Create a new workflow – I’ve called mine “DefinIT-Backup-ESXi-Config-Cluster” and open the Schema view. Drag a “ForEach” element onto the workflow and the Chooser window pops up. This is a bit deceptive at first because it’s blank! However, if you enter some search text it will bring up existing workflows, so I searched for my “DefinIT-Backup-ESXi-Config” workflow that was created in that previous post. (more…)
Backing up ESXi 5.5 host configurations with vCenter Orchestrator (vCO) – Workflow design walkthrough
As a little learning project, I thought I’d take on Simon’s previous post about backing up ESXi configurations and extend it to vCenter Orchestrator (vCO), and document how I go about building up a workflow. I’m learning more and more about vCO all the time, but I found it has a really steep entry point, and finding use cases is hard if you haven’t explored capabilities.
The steps I want to create in this post are:
- Right click host to trigger
- Sync and then back up the configuration to file
- Copy the file to a datastore, creating a folder based on date and the host
Ideas for future extensions of this workflow include – trigger from cluster/datastore/host folder, email notifications, emailing the backup files and backup config before triggering a VMware Update Manager remediation. Hopefully all this will come in future posts – for now, lets get stuck into the creation of this workflow.
GFI Backup – Home Edition: Free backup for home users!
Why should a home user backup? Most don’t, most people just have their photos, music and video collection on a single hard drive, maybe an external drive or even a USB key. Unfortunately, no-one ever thinks about what they’d do if their drive were to fail, losing all their precious holiday snaps, their slightly embarrassing music collection, or perhaps their family finances. But stop and think for a second – can you really replace those holiday snaps? What about your music collection – do you want to spend 3 days importing all your CDs or DVDs? Or maybe your personal finance app – is that something you could afford to lose?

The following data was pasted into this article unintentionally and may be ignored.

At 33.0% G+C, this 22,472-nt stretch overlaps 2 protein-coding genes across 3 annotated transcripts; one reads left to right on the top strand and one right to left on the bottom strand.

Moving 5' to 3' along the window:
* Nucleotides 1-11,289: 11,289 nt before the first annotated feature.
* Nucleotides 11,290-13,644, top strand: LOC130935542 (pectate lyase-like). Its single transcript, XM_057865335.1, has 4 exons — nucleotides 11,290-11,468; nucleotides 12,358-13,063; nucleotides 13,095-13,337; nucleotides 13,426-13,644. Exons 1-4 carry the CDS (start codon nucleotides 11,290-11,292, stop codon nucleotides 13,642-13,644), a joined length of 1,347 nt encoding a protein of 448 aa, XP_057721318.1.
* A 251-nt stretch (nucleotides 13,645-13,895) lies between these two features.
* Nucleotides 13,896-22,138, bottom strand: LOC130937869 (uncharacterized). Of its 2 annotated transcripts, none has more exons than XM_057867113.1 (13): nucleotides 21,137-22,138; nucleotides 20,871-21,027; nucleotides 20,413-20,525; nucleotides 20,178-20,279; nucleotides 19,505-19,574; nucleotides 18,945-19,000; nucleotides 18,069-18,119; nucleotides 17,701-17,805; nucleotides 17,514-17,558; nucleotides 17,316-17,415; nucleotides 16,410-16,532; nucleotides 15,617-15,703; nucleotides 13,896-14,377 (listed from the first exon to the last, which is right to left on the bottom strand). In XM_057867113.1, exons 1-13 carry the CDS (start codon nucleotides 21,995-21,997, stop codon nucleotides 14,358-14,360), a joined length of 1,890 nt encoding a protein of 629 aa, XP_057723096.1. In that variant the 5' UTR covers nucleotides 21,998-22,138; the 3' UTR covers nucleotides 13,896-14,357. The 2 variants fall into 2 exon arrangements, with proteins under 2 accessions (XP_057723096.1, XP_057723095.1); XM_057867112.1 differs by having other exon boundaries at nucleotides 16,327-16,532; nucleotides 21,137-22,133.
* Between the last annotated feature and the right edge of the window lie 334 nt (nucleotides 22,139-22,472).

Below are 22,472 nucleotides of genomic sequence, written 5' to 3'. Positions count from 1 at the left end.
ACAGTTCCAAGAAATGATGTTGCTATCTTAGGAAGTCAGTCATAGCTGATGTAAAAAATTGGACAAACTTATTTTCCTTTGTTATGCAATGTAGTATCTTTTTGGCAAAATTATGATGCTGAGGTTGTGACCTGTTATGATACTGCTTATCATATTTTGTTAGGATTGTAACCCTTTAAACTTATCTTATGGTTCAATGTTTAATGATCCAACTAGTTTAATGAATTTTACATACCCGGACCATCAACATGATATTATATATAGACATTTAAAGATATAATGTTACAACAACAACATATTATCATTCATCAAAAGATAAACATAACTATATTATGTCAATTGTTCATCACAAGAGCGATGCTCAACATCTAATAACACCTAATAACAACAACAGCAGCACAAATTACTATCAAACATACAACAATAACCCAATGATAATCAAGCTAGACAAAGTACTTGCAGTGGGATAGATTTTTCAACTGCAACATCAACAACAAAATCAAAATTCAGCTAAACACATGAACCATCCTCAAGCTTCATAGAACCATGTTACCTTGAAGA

With my little preachy bit out of the way, I’ll come to my point – GFI have released their own home backup software, and from what I can see, it’s pretty good. Installation is dead simple, and then you’re presented with your main screen:
Simple enough, Backup lets you…well…backup, Restore, funnily enough, lets you restore, Sync is a handy tool for syncing data across several sources, and finally My Tasks lets you modify previously configured Backup, Restore and Sync tasks.
Configuring Backups is as simple as selecting What, Where and When – What do you want to backup? Where do you want to back it up to? When do you want to back it up? There are some nice features over the bundled-with-Windows NTBackup
- email notifications
- backup to an FTP site
- backup registry keys
- backup email applications
- backup user settings (i.e. your AppData folder)
- “stacked backup” that keeps versions of your data
- zip compression
- aes encryption
In my test the pre-scan element of the backup took a while, but the actual backup itself was pretty speedy. I backed up my website (about 3000 files, 10mb) in 54 seconds to an external USB drive.
Restoring is just as easy, you can select to restore the entire backup, or individual files and folders. Both work well and are intuitive. I restored the same web folder back to my hard drive in an incredible 9 seconds.
I’ve not tested comprehensively, but on the surface it looks like a great piece of home software, which I’ll be using to do some off-site backups at home. And it’s free, which means you can’t go far wrong – nice one GFI!